Sierra Leone Telegraph: 14 December 2017
Yayah Jammeh is gone, but it seems his shadow is still lurking in every corner of the Gambian economy. And as the country continues to make key reforms in the public and private sectors, there are plenty of reasons to be hopeful. But the journey to reform will be tough.
The IMF has just concluded its review of the Gambian economy after its three day visit to the country. In a statement published yesterday, it says that the economy has started to recover, following the sharp growth slowdown in 2016; performance to date has been broadly encouraging, but more progress is needed; and that The Gambia’s heightened debt stock of 120 percent of GDP remains a serious challenge.
Led by Mr. Ulrich Jacoby, the IMF team visited Banjul on the 2nd to 15th November and 7th to 12th December 2017, to conduct consultation discussions and review performance targets that were agreed with the authorities in June 2017.
So how well has the Gambian economy performed?
At the end of the review, Mr. Jacoby issued the following statement:
“The economy has started to recover following the sharp growth slowdown in 2016, which stemmed from a bad harvest, foreign exchange scarcity, and a drop in tourism due to the political turmoil after the presidential elections in December 2016.
“Economic growth in 2017 is projected at 3 percent, with a strong rebound in tourism and trade, and renewed interest from foreign direct investors in energy, tourism, agriculture and transportation. Inflation has reversed its rising trend, reflecting the stabilization of the dalasi and a gradual decrease in food prices.
“With much improved fiscal discipline and external financial support, the dalasi has remained stable since April and international reserves recovered strongly.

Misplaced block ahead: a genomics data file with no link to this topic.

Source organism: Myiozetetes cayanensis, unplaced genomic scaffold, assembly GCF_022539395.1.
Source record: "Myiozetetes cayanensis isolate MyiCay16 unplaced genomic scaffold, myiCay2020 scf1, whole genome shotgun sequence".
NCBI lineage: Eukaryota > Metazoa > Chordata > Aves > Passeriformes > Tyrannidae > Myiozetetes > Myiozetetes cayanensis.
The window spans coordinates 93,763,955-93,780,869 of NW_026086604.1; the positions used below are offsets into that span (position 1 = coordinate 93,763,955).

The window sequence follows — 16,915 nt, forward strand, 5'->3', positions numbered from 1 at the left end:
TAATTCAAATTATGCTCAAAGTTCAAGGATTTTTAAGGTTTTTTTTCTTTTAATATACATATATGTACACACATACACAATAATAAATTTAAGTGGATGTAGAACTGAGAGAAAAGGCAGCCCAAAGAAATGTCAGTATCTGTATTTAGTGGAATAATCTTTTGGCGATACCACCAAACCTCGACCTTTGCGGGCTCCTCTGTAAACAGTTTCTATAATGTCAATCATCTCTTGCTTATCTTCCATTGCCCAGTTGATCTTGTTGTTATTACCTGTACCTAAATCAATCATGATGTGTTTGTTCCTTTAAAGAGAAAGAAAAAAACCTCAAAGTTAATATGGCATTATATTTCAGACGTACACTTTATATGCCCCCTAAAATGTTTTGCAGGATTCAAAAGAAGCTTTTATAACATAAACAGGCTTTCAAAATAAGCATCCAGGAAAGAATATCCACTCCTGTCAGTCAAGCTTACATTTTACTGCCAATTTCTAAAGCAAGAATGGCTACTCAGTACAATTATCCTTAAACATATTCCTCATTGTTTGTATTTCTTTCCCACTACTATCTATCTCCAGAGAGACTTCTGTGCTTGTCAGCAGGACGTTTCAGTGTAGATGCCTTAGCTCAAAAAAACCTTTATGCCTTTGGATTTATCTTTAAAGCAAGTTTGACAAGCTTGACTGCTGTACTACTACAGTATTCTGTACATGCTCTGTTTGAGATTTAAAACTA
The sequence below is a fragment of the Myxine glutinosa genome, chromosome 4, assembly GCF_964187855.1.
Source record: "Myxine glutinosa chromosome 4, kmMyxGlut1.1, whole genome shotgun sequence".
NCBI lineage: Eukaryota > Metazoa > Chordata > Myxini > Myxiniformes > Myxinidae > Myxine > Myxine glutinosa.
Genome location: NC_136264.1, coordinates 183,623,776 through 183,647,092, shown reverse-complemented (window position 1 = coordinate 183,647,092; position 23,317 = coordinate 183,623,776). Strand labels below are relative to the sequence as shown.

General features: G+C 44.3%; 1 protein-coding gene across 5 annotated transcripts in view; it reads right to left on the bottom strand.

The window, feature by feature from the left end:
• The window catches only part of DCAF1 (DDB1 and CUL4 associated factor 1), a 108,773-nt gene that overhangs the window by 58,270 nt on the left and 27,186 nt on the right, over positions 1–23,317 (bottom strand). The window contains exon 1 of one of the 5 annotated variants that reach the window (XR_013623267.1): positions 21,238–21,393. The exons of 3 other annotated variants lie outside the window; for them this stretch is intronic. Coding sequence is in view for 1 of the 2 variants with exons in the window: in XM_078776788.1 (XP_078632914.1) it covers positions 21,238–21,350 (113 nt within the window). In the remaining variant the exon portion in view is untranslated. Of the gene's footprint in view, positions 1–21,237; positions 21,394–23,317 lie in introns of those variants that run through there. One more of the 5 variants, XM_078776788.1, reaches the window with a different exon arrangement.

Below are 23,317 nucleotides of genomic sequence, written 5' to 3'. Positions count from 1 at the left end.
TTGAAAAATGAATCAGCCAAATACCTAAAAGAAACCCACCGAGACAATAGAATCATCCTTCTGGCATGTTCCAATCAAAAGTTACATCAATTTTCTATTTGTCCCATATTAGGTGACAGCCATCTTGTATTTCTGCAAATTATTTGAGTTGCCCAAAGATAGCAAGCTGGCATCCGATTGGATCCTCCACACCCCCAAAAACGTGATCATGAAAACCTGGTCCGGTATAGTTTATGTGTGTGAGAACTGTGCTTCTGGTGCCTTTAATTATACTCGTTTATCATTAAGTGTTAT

“Economic growth is expected to gradually accelerate to about 5 percent by 2020, assuming continued good policy implementation and a significant expansion in electricity supply, expansion of irrigation and commercial farming, investment in the tourism and trade sectors, and continued infrastructure investment.
“Headline inflation is expected to decline to slightly below the Central Bank of The Gambia’s (CBG) 5 percent target in the medium term.
“Performance to date under the Staff Monitored Program has been broadly encouraging, but more progress is needed. The drastic reduction in government’s net domestic borrowing—stemming from increased donor support, fiscal consolidation and the recent pick-up in domestic revenue—has contributed to the decline in interest rates.
“Looking ahead, the authorities will need to maintain fiscal discipline and implement the remaining fiscal and structural measures committed to under the SMP.
“The Gambia’s heightened debt stock of 120 percent of GDP that the new government inherited is a serious challenge. Maintaining debt sustainability will necessitate refraining from large-scale investment projects involving loans or contingent liabilities before additional fiscal and borrowing space has been achieved, and leveraging private capital.
“Careful evaluation and prioritization of investment projects within the due diligence procedures of the Investment Implementation Task Force will be crucial in that regard. Mobilization of additional external resources to foster debt sustainability and implementation of the authorities’ debt strategy will be important to create borrowing space.
“Reform of public enterprises remains critical as they pose significant fiscal risks and contribute to high public debt. The mission welcomes ongoing reform efforts which should continue, including medium-term strategic plans for achieving financial viability.
“The CBG should continue maintaining a flexible exchange rate regime and further rebuild reserves, given external vulnerabilities and the high debt. Safeguarding the stability of the financial sector in light of the decline in interest rates is also a key priority.
“Access to financing remains the most important obstacle to doing business, and private sector credit growth remains sluggish despite the decline in interest rates. Promoting credit information systems and financial literacy as well as strengthening creditor rights and their enforcement would help support private credit growth.
“The mission met with President Barrow, Finance Minister Sanneh, Central Bank Governor Jammeh, other senior government and public enterprise officials, members of parliament, representatives of the private sector, civil society organizations, and development partners.”
The future of the Gambian economy looks promising, after years of neglect and rampant corruption by the Jammeh government. But it will take a lot more than goodwill and promises by president Barrow, for the implementation of major reforms that could transform the economy and create much needed jobs.